People feel a threat to their identity when dealing with humanoid robots. Knowing this, how do we react when interacting with service robots? How is our behavior different in consumption context when robots are involved?



Make things right


One of the most common reactions when we there is a disconnect between how we see our current selves and how we would like to be is to compensate. That is, when there is this so called self-discrepancy, we tend engage in a behaviour that offsets it.


In consumption situations the compensatory mechanism manifests for example in consumption of products with symbolic properties (eg premium ones), engagement in activities that lead to social affiliation, and consumption of unhealthy food.


What Mende, Scott, van Doorn, Grewal, and Shanks found out is that these very same behaviours are in place when people deal with service robots. Compared to dealing with humans, when people engage with robots they:

  • Prefer the status product over a regular one: 31% chose Fiji water when dealing with a service robot compared to 7% when dealing with a human.

  • Choose a group task more often with a service robot acting as the lab assistant (38%) than with a human (26%).

  • Eat more. In one of the studies people ate an average of 7.4 cubes of cheese when being told that a robot produced it compared to 6.0 with a human producer. In another study, people consumed 1.860 calories when being served by a robot, compared to 1.421 when being served by a human.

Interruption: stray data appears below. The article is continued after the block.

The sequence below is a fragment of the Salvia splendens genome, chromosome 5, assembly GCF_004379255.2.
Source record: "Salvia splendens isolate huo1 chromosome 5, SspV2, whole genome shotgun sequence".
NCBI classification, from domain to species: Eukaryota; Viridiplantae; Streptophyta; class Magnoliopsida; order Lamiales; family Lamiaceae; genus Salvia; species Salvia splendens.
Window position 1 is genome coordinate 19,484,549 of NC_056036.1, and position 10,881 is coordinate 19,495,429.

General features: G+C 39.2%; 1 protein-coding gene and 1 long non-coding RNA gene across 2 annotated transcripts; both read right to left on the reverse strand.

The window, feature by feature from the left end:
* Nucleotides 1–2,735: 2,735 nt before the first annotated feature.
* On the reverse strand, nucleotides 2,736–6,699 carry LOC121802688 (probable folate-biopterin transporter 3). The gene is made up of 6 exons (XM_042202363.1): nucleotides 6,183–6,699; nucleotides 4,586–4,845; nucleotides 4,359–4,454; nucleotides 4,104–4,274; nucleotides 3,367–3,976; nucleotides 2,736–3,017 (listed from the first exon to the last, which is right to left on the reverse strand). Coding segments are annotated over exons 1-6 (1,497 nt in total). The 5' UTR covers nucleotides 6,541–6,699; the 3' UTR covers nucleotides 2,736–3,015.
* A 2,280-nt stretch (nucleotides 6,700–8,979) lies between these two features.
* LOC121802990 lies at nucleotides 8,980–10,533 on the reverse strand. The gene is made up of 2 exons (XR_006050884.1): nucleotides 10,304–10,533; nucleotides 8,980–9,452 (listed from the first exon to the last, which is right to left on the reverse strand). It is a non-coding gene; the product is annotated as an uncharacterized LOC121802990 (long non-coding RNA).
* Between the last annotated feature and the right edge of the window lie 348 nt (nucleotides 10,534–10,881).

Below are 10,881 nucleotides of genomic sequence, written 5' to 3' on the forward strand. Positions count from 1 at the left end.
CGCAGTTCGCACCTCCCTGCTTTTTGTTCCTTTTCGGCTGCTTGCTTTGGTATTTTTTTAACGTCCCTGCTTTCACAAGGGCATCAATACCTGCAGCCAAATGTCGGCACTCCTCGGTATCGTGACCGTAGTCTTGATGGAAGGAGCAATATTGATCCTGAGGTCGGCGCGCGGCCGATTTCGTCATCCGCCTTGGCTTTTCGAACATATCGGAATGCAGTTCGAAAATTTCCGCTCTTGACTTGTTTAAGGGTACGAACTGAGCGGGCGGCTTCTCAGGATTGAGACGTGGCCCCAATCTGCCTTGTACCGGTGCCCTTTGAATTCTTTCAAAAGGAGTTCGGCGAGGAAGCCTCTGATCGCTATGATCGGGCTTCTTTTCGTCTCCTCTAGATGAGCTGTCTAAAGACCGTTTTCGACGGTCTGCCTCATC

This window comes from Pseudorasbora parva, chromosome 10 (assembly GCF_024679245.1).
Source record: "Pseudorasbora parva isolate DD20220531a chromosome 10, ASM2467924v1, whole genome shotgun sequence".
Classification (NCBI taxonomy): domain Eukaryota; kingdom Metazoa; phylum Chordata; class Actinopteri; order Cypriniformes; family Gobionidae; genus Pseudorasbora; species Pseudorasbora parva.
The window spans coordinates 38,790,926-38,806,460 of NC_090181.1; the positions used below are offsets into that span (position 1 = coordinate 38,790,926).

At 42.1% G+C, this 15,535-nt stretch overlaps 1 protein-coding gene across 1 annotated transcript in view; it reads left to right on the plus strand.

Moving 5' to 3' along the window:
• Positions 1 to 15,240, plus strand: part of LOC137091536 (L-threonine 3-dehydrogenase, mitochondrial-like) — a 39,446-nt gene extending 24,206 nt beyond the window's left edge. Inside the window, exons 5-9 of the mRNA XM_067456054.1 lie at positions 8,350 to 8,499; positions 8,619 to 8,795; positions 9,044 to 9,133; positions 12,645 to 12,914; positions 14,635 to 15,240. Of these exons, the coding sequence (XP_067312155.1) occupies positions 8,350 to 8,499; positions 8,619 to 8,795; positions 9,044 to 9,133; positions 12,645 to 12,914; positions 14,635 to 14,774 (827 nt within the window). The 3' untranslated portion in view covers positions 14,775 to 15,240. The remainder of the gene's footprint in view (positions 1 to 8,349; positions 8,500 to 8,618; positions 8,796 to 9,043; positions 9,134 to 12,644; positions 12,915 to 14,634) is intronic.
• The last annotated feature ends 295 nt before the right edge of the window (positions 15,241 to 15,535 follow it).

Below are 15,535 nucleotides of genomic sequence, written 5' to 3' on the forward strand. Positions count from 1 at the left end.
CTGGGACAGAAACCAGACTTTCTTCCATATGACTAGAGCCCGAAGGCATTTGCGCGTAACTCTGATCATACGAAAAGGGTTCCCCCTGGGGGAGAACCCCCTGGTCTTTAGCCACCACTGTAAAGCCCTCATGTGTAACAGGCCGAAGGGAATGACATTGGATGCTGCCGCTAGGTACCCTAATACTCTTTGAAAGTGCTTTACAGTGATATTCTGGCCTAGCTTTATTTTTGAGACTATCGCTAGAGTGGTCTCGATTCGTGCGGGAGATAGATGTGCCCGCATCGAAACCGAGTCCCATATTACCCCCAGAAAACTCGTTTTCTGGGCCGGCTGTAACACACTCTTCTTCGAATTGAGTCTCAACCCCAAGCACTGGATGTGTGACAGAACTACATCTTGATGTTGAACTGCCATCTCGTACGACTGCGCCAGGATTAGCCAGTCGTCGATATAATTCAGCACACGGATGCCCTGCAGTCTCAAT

Clearly, customers feel and behave differently when dealing with humans compared to interacting with service robots. Because their sense of self is being altered by the presence of a robot, we strive to make things right, which leads us to compensatory consumption - preference for status products, eating more, and preferring social activities.



So what?


Robots can definitely boost service efficiency and they easily grab people's attention. But companies will do well to also consider the potential downsides of service robots - people can find them eerie and engage in compensatory consumption behaviors.


What companies can do about it:

  • To easen the negative effects, give people a choice whether to be served by robots or humans; and/or consider offering the robot option to the segment of people with higher affinity with technology.

  • Service robots are a good option in social settings, where the presence of others offsets the negative effects to a degree.

  • Service robots are likely to be a success for status/premium products.

  • Make the robots more machine-like than human-like. Unless the resemblance to a human is perfect, it's better to have a machine-like robot than a semi-human one - this helps avoid the uncanny valley.


We are still far from the moment in which service robots will be ubiquitous. It is important though that as we advance towards this moment we also research how people's behaviour changes when dealing with robots.


My best wishes for a great day ahead!


CX Inspirations - card 10
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Sources:

  1. https://www.robotics.org/service-robots/humanoid-robots

  2. https://journals.sagepub.com/doi/10.1177/0022243718822827